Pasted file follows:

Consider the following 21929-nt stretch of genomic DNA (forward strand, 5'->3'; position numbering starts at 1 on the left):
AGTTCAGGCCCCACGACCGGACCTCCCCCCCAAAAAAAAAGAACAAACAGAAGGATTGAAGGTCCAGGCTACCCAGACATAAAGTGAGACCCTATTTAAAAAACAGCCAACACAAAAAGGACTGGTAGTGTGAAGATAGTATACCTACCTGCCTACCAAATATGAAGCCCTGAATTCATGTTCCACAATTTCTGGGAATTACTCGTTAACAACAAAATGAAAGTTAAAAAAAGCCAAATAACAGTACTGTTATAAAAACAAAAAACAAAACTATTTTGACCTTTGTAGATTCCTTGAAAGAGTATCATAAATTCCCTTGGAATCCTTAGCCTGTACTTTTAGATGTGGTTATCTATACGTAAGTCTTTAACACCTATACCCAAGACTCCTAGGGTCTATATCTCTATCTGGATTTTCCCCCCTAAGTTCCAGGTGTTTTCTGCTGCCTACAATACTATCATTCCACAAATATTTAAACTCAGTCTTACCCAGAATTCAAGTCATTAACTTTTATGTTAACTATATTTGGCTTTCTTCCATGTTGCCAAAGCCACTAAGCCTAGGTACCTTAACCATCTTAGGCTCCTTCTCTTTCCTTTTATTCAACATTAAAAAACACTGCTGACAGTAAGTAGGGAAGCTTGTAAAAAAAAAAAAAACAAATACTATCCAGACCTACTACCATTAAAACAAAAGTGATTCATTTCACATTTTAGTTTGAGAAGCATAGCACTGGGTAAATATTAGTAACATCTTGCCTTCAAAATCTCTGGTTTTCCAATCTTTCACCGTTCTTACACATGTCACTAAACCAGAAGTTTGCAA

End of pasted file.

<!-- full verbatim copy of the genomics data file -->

Consider the following 21929-nt stretch of genomic DNA (forward strand, 5'->3'; position numbering starts at 1 on the left):
AGTTCAGGCCCCACGACCGGACCTCCCCCCCAAAAAAAAAGAACAAACAGAAGGATTGAAGGTCCAGGCTACCCAGACATAAAGTGAGACCCTATTTAAAAAACAGCCAACACAAAAAGGACTGGTAGTGTGAAGATAGTATACCTACCTGCCTACCAAATATGAAGCCCTGAATTCATGTTCCACAATTTCTGGGAATTACTCGTTAACAACAAAATGAAAGTTAAAAAAAGCCAAATAACAGTACTGTTATAAAAACAAAAAACAAAACTATTTTGACCTTTGTAGATTCCTTGAAAGAGTATCATAAATTCCCTTGGAATCCTTAGCCTGTACTTTTAGATGTGGTTATCTATACGTAAGTCTTTAACACCTATACCCAAGACTCCTAGGGTCTATATCTCTATCTGGATTTTCCCCCCTAAGTTCCAGGTGTTTTCTGCTGCCTACAATACTATCATTCCACAAATATTTAAACTCAGTCTTACCCAGAATTCAAGTCATTAACTTTTATGTTAACTATATTTGGCTTTCTTCCATGTTGCCAAAGCCACTAAGCCTAGGTACCTTAACCATCTTAGGCTCCTTCTCTTTCCTTTTATTCAACATTAAAAAACACTGCTGACAGTAAGTAGGGAAGCTTGTAAAAAAAAAAAAAACAAATACTATCCAGACCTACTACCATTAAAACAAAAGTGATTCATTTCACATTTTAGTTTGAGAAGCATAGCACTGGGTAAATATTAGTAACATCTTGCCTTCAAAATCTCTGGTTTTCCAATCTTTCACCGTTCTTACACATGTCACTAAACCAGAAGTTTGCAA